Wednesday, 29 October 2014

Turf season

The strongest impression of Ireland in winter is the rich, earthy smell of burning turf -- peat from the bog, pungent as incense. The turf -- the long-compressed remains of many decades of prehistoric sphagnum moss -- is cut each spring, and we stack it to dry over the summer and bring it to our homes in winter. The fuel that heats our house comes from less than a kilometre away -- and the wood, of course, which comes from less than ten metres away.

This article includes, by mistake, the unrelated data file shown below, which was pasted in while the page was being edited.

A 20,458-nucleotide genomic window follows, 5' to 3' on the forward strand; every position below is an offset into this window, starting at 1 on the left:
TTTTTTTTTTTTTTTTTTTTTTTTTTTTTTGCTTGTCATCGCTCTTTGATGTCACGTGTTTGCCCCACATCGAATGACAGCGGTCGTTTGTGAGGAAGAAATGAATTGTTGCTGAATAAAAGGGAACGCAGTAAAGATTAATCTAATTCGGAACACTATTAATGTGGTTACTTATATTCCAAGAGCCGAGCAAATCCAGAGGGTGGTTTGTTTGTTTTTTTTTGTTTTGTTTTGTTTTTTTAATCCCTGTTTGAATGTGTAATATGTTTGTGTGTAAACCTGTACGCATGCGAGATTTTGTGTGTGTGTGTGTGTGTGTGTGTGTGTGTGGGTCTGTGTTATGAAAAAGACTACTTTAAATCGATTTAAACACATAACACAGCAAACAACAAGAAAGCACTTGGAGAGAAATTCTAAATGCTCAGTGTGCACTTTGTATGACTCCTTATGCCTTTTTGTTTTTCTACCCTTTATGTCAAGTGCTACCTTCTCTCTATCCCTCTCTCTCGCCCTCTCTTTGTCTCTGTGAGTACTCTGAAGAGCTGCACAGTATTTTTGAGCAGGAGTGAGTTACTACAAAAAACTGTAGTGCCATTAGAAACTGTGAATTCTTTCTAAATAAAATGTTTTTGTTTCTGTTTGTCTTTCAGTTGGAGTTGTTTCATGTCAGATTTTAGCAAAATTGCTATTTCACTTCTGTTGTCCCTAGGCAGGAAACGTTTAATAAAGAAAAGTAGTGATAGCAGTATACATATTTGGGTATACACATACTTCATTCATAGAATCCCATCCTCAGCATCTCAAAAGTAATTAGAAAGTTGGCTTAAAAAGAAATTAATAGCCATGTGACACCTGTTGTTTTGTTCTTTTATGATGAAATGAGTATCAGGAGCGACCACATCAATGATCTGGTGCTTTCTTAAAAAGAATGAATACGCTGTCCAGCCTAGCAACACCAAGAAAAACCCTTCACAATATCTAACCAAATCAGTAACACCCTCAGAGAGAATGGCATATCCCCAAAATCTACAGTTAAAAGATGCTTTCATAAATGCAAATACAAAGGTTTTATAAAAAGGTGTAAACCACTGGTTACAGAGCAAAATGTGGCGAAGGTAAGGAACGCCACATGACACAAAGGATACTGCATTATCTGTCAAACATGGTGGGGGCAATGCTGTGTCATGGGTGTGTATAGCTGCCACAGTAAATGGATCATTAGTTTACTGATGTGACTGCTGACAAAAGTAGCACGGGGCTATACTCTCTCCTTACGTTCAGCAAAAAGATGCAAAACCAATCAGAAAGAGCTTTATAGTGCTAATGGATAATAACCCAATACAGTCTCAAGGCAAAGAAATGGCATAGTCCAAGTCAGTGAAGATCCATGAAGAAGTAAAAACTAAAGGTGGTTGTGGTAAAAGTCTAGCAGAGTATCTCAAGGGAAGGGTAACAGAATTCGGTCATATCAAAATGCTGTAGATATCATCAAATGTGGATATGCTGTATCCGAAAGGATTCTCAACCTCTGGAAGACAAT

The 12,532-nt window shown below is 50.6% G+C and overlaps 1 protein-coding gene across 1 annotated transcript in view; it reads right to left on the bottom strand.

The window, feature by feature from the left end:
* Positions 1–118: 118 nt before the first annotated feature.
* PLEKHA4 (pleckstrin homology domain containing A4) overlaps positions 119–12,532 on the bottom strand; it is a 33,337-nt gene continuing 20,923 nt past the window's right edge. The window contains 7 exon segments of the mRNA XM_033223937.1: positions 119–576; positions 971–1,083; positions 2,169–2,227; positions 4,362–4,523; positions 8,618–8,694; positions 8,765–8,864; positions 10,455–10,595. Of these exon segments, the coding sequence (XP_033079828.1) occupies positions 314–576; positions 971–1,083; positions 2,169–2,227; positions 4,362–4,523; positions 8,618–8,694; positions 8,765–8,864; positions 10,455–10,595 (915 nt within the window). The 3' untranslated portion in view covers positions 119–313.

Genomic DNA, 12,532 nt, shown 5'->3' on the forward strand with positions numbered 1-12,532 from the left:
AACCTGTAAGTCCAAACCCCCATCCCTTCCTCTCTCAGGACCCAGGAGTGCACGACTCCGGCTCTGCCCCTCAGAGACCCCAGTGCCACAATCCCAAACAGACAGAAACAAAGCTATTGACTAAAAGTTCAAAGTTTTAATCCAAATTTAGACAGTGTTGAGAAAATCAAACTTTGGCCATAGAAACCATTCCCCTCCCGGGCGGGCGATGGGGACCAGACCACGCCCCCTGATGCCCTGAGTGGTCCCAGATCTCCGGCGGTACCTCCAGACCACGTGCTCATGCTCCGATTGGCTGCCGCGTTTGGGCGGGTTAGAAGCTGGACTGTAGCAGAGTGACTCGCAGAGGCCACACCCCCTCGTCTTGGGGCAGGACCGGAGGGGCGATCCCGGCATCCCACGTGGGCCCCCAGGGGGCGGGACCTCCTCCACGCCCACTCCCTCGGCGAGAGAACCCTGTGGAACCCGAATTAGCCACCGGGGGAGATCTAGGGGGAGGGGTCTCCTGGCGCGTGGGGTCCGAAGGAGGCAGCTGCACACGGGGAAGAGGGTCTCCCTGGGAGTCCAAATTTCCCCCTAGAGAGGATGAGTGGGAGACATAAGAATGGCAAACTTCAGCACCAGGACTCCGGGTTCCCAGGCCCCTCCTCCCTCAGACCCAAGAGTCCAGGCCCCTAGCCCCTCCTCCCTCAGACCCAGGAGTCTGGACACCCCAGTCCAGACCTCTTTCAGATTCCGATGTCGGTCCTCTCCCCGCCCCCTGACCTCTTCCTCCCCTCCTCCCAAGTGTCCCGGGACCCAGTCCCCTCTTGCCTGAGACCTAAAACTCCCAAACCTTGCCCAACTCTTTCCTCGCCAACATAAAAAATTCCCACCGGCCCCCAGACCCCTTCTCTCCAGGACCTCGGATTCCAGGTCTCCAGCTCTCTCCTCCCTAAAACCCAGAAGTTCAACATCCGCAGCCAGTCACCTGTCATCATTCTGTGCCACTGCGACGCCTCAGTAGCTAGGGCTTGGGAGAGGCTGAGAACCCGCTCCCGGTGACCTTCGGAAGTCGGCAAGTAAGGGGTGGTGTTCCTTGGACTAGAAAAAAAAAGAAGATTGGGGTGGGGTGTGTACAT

Local people here still hold a turf-cutting contest every summer here, using a special angular shovel that could not be mistaken for anything else. In the old days, to find out if conditions were right to cut turf in spring, local people lit their pipes and waited to see what the smoke would do. If it headed for the ground it was a bad sign, and turf-cutting was postponed. 

Photo: The Girl climbing turf cliffs a walk away from our house. 

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